Monday, July 26, 2010

One Good Thing About Music, When It Hits You Feel No Pain

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My Microsoft Zune mp3 player took it's millionth and final fatal fall this week (I ditched my Ipod for a Zune last year). When it initially fell, I just picked it up and kept walking, unperturbed. Later on, when I got on the bus and tried to listen to a NPR podcast, the screen read 'unavailable'. I tried another podcast and several songs thereafter and received the same message over and over again! I tried turning it off and then back on only to be met with the 3 most devastating words you can encounter when you're abroad: "Contact Customer Support". I kept walking around the empty house and singing to myself in the absence of music and hoping to resurrect my Zune somehow, "One good thing about music, when it hits you feel no pain..." 



In an instant a music collection that spanned 1500+ songs and 5 years, and dozens of podcasts from the NPR to DJ Divsa, was rendered silent. To me, music is as expression of emotions, a reflection of events, and a source of solace or joy. You can always tell how I'm feeling by the type of music I'm listening to at the moment. I had playlists that comforted me during some of the most difficult times in my life, energized me before a night out on the town, motivated me during a workout session at the gym, sang hushed lullabies to me as I slept, provided that necessary bit or romance to set the mood, etc. My music had no regard for genre, age, or language barrier. Most importantly, however, I used my Zune to block out the harrasment on the street in Cairo. It provided the perfect distraction to render the loudest and most ignorant street harasser into a comical pantomime. Sometimes I walked around the city with my music on just to view the contrasting sights through the lyrics of artists like Norah Jones and Immortal Technique.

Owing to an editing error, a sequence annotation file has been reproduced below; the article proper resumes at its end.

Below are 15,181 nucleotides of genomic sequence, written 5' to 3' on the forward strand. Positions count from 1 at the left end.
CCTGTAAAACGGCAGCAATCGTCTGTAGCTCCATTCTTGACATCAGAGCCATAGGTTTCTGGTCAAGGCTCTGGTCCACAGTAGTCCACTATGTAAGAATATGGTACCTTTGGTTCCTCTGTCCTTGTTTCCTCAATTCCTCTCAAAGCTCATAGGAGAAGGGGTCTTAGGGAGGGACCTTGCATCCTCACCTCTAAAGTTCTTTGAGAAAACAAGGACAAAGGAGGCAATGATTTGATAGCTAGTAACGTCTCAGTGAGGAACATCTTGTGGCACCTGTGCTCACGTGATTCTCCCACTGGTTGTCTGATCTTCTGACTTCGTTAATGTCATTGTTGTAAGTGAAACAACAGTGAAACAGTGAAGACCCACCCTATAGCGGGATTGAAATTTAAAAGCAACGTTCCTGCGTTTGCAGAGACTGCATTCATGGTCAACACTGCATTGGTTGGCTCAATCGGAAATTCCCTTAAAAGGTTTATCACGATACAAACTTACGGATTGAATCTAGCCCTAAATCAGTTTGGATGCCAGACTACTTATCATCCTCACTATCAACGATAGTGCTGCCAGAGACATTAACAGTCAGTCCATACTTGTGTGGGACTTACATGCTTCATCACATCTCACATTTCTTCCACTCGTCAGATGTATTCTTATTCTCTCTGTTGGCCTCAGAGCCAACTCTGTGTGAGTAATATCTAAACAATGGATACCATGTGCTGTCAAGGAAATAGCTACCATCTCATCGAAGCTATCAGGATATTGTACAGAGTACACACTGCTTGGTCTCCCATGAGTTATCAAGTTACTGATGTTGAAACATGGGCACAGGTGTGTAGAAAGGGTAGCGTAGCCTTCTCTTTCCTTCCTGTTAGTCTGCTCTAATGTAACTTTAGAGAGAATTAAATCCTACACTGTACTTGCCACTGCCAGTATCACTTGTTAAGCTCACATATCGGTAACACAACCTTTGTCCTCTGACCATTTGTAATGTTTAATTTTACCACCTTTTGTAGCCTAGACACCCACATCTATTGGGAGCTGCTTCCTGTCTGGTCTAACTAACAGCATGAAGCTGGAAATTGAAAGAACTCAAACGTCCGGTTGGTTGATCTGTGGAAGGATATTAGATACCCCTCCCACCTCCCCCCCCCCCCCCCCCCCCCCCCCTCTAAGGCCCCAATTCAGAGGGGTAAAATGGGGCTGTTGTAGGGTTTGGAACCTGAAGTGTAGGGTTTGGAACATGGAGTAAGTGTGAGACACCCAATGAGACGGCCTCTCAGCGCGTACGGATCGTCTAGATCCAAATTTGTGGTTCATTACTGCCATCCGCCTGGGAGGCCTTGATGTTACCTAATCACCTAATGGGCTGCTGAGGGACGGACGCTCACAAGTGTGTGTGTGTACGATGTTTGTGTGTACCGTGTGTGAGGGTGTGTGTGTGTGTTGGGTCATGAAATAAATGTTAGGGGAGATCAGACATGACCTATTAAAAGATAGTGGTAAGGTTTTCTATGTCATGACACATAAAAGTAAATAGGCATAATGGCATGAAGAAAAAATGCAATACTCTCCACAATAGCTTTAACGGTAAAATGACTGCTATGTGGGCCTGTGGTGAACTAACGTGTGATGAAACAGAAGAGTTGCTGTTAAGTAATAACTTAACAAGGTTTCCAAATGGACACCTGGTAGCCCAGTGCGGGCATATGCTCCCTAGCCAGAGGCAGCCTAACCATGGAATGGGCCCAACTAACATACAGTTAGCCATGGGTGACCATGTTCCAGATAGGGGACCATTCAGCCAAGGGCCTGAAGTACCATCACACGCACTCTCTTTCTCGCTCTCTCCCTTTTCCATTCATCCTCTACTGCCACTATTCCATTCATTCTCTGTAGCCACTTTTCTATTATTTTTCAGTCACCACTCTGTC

I realized a few days before my Zune's death that both my roommates would be returning to the U.S. this past weekend. Everyone else I know has left already or is leaving Cairo as fast as they can during the 1st week of August while I'll still be here a few more weeks after that. Although, I was saddened at the thought of being in Cairo (alone), I was surprised to realize it was my Zune's death that really made me feel vulnerable and anxious to leave. It rendered my world silent and in that silence I was reminded of all the things I wanted to block out. Suddenly, I wanted to go home and complete in the U.S. whatever I hadn't already finished here. It seemed to me that there were pressing matters that needed to be attended to and I could only to get my life back in order State-side. After several frantic, spur of the moment calls to Continental Airlines, reassessments of my time table and goals, and lengthy debates with myself, however, I've decided to stay in Cairo the allotted time...unless Continental does find a seat available on an upcoming flight then DUECES . Sometimes you wanna go where everybody knows your name..and they're always glad you came.


On a side note, I want to lend my full support to the activist dedicated to the passing on the Dream Act, a proposed legislation in the U.S. Congress that would offer immigrant students in the U.S. without residency status a conditional permanent residency status and the opportunity to get a college degree. Education is a right, not a privilege.

2 comments:

The Observant Cairene said...

It is interesting to see how a foreigner lives in Cairo, but even more so when other factors are involved. Living in Cairo myself for the last ten years, I could relate to some of the issues, but I am ultimately a native Egyptian that just wasn't living here before then. Too bad about your Zune, I always preferred CD players, but they bust just as often.

Shannon said...

Ewww, I'm so sorry to hear about your Zune. Music gives me the same feeling so I completely understand feeling vulnerable when you don't have any tunes. However, I think not having the music will force you to create your own sounds for the city. You might see something you missed before that way.

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